I am amazed at Lord Stokes’ attitude concerning the purchase of foreign cars. What is required on his part is the production of vehicles that can compete with foreign makes at ex-factory prices, then at least in Britain the temptation to buy foreign would be partly overcome, as the British product would not carry import duty.
I normally reside abroad and last year decided to purchase a car for use on my forthcoming vacation and ultimately re-export to the Middle East. Basically I was faced with the choice of any European-made car that fell within my price bracket; I would then pick it up in the country of its manufacture. No purchase tax on import duties to inflate the price, but ultimate shipment to the Arabian Gulf and local import duty, which is the same percentage irrespective of the car’s origin.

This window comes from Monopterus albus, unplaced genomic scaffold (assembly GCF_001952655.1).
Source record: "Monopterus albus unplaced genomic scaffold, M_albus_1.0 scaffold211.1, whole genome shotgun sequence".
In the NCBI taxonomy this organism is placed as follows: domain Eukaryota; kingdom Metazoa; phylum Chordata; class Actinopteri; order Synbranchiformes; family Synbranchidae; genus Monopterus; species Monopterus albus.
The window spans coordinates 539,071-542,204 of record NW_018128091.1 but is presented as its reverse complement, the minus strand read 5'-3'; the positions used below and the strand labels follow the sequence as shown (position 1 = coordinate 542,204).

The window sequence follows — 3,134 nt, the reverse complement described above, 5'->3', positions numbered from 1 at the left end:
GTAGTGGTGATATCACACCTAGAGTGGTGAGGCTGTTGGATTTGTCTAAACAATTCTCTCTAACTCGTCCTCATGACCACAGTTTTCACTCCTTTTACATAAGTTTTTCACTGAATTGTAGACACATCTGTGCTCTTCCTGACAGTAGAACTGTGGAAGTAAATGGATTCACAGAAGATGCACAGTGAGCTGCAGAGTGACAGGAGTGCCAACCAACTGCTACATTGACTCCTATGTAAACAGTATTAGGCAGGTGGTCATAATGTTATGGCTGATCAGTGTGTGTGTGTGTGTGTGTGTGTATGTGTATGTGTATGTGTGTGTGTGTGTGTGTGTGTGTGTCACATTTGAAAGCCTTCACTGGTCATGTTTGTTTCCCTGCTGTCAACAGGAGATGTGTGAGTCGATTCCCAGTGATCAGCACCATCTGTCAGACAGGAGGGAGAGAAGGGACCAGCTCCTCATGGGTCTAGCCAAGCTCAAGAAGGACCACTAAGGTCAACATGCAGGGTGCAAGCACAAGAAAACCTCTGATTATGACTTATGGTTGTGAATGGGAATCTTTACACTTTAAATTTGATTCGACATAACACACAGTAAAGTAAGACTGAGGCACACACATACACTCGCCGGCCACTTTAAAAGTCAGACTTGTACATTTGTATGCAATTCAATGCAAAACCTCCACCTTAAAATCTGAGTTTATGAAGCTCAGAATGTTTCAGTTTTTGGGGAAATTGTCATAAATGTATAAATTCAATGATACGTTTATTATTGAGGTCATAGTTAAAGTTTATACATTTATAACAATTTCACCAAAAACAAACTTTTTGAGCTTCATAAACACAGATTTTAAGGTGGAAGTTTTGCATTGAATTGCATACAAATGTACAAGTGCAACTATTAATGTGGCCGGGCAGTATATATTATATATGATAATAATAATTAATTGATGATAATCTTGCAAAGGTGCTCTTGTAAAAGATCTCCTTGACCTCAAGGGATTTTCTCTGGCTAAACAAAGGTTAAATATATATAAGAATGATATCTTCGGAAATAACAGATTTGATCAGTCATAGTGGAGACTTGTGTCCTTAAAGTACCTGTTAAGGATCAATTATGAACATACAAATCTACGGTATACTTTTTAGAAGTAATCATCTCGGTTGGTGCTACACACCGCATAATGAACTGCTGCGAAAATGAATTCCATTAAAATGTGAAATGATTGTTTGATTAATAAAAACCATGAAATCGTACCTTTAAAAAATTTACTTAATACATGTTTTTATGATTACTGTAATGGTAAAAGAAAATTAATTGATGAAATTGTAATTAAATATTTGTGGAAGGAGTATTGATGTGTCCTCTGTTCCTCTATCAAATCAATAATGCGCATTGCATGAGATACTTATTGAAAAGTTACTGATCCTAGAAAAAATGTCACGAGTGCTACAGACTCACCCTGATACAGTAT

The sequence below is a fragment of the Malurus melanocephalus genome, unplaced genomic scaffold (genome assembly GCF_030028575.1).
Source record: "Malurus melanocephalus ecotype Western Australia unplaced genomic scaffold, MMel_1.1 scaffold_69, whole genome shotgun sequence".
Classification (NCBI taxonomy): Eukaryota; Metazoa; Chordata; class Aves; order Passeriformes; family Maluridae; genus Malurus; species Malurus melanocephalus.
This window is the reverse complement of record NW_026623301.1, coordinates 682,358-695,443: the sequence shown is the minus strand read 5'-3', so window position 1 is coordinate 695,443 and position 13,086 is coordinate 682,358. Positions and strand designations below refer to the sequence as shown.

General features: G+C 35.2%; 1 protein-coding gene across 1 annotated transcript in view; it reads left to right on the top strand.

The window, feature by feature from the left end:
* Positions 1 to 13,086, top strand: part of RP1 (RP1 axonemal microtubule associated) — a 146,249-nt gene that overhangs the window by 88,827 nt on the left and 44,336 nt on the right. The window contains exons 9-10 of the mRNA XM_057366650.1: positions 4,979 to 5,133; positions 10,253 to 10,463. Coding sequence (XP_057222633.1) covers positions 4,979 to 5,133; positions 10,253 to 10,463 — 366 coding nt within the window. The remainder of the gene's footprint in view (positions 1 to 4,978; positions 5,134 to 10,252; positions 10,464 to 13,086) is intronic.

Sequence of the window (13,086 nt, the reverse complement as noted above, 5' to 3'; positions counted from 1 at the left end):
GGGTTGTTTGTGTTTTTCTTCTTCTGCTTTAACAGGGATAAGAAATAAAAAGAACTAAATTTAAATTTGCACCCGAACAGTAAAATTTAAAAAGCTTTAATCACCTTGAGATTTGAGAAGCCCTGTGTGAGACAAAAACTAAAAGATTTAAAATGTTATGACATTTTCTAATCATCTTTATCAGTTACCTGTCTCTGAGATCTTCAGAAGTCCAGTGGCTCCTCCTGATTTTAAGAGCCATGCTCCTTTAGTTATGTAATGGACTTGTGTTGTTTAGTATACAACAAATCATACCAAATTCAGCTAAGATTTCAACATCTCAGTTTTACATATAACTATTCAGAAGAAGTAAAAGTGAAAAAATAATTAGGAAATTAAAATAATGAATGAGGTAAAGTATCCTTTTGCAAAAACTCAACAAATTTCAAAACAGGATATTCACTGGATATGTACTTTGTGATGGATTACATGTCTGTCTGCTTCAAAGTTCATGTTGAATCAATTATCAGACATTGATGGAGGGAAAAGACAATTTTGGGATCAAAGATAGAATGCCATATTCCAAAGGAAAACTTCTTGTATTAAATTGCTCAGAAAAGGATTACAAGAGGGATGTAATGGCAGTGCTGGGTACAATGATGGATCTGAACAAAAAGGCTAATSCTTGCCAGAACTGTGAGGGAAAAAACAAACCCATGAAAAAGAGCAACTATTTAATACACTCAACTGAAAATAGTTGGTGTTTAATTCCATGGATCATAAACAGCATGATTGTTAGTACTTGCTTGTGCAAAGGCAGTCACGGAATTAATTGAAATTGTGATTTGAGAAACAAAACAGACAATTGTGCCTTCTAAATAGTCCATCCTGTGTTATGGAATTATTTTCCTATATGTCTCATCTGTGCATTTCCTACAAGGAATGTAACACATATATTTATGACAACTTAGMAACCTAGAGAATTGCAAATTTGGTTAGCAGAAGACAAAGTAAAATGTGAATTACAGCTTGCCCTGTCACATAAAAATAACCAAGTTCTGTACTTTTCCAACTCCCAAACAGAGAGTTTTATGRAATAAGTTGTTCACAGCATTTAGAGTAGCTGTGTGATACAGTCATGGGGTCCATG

I chose a Fiat 125, to be picked up in Rome, at an approximate cost of £650; the nearest equivalent priced Stokesmobile was an Austin/ Morris 1300. What would you choose? Herein I feel is the explanation for the apparent failure in unprotected world markets of the British mass-produced family car.
In closing, it would be interesting to know what the British Leyland boss has to say about the rumour that Fiat are about to enter International Rallying.
“A Disillusioned Briton”
[Name and address supplied.—Ed.]